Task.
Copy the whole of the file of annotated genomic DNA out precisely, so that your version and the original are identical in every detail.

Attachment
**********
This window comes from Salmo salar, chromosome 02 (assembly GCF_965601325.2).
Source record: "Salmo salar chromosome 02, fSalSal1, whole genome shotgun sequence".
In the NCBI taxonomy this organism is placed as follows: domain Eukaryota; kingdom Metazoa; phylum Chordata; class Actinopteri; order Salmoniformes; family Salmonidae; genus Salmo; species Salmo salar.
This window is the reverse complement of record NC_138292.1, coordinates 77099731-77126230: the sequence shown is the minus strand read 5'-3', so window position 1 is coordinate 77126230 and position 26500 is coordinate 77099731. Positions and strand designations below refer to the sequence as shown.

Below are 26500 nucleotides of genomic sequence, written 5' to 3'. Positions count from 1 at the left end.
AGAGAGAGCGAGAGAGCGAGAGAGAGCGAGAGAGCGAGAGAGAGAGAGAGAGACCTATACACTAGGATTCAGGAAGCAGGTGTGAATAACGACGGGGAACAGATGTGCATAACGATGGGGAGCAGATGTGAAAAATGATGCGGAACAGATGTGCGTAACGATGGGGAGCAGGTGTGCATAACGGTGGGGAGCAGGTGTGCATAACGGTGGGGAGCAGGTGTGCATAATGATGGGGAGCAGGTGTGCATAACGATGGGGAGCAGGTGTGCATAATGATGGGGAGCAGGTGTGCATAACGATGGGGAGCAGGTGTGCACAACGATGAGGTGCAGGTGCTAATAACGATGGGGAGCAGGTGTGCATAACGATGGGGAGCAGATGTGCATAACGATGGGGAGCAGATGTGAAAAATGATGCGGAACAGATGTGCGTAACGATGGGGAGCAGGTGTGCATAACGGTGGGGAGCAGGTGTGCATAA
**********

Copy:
This window comes from Salmo salar, chromosome 02 (assembly GCF_965601325.2).
Source record: "Salmo salar chromosome 02, fSalSal1, whole genome shotgun sequence".
In the NCBI taxonomy this organism is placed as follows: domain Eukaryota; kingdom Metazoa; phylum Chordata; class Actinopteri; order Salmoniformes; family Salmonidae; genus Salmo; species Salmo salar.
This window is the reverse complement of record NC_138292.1, coordinates 77099731-77126230: the sequence shown is the minus strand read 5'-3', so window position 1 is coordinate 77126230 and position 26500 is coordinate 77099731. Positions and strand designations below refer to the sequence as shown.

Below are 26500 nucleotides of genomic sequence, written 5' to 3'. Positions count from 1 at the left end.
AGAGAGAGCGAGAGAGCGAGAGAGAGCGAGAGAGCGAGAGAGAGAGAGAGAGACCTATACACTAGGATTCAGGAAGCAGGTGTGAATAACGACGGGGAACAGATGTGCATAACGATGGGGAGCAGATGTGAAAAATGATGCGGAACAGATGTGCGTAACGATGGGGAGCAGGTGTGCATAACGGTGGGGAGCAGGTGTGCATAACGGTGGGGAGCAGGTGTGCATAATGATGGGGAGCAGGTGTGCATAACGATGGGGAGCAGGTGTGCATAATGATGGGGAGCAGGTGTGCATAACGATGGGGAGCAGGTGTGCACAACGATGAGGTGCAGGTGCTAATAACGATGGGGAGCAGGTGTGCATAACGATGGGGAGCAGATGTGCATAACGATGGGGAGCAGATGTGAAAAATGATGCGGAACAGATGTGCGTAACGATGGGGAGCAGGTGTGCATAACGGTGGGGAGCAGGTGTGCATAA